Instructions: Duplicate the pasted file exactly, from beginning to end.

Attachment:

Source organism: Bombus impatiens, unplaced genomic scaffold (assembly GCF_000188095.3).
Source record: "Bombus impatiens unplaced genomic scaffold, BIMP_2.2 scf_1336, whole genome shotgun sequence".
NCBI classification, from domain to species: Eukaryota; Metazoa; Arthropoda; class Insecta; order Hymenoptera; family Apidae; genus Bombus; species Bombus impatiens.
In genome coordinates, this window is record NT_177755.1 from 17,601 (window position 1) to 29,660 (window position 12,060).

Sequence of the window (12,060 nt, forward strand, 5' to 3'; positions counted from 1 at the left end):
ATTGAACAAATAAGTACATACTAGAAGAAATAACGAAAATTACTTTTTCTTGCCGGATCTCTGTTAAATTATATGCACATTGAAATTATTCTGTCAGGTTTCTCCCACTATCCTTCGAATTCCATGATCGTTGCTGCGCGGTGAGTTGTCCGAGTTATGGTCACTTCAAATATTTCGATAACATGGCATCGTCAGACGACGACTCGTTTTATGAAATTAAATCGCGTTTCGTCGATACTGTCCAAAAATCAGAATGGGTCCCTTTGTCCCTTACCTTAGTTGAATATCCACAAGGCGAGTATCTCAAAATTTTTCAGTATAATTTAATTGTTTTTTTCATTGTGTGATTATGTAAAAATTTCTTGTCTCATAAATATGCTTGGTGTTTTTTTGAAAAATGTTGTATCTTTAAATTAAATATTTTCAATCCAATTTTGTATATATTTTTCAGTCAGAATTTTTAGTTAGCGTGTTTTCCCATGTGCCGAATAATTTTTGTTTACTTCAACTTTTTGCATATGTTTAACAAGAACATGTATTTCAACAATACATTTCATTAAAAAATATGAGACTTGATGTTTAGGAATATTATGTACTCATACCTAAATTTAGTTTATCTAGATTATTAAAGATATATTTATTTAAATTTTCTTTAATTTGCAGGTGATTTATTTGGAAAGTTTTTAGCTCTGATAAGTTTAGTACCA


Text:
Source organism: Bombus impatiens, unplaced genomic scaffold (assembly GCF_000188095.3).
Source record: "Bombus impatiens unplaced genomic scaffold, BIMP_2.2 scf_1336, whole genome shotgun sequence".
NCBI classification, from domain to species: Eukaryota; Metazoa; Arthropoda; class Insecta; order Hymenoptera; family Apidae; genus Bombus; species Bombus impatiens.
In genome coordinates, this window is record NT_177755.1 from 17,601 (window position 1) to 29,660 (window position 12,060).

Sequence of the window (12,060 nt, forward strand, 5' to 3'; positions counted from 1 at the left end):
ATTGAACAAATAAGTACATACTAGAAGAAATAACGAAAATTACTTTTTCTTGCCGGATCTCTGTTAAATTATATGCACATTGAAATTATTCTGTCAGGTTTCTCCCACTATCCTTCGAATTCCATGATCGTTGCTGCGCGGTGAGTTGTCCGAGTTATGGTCACTTCAAATATTTCGATAACATGGCATCGTCAGACGACGACTCGTTTTATGAAATTAAATCGCGTTTCGTCGATACTGTCCAAAAATCAGAATGGGTCCCTTTGTCCCTTACCTTAGTTGAATATCCACAAGGCGAGTATCTCAAAATTTTTCAGTATAATTTAATTGTTTTTTTCATTGTGTGATTATGTAAAAATTTCTTGTCTCATAAATATGCTTGGTGTTTTTTTGAAAAATGTTGTATCTTTAAATTAAATATTTTCAATCCAATTTTGTATATATTTTTCAGTCAGAATTTTTAGTTAGCGTGTTTTCCCATGTGCCGAATAATTTTTGTTTACTTCAACTTTTTGCATATGTTTAACAAGAACATGTATTTCAACAATACATTTCATTAAAAAATATGAGACTTGATGTTTAGGAATATTATGTACTCATACCTAAATTTAGTTTATCTAGATTATTAAAGATATATTTATTTAAATTTTCTTTAATTTGCAGGTGATTTATTTGGAAAGTTTTTAGCTCTGATAAGTTTAGTACCA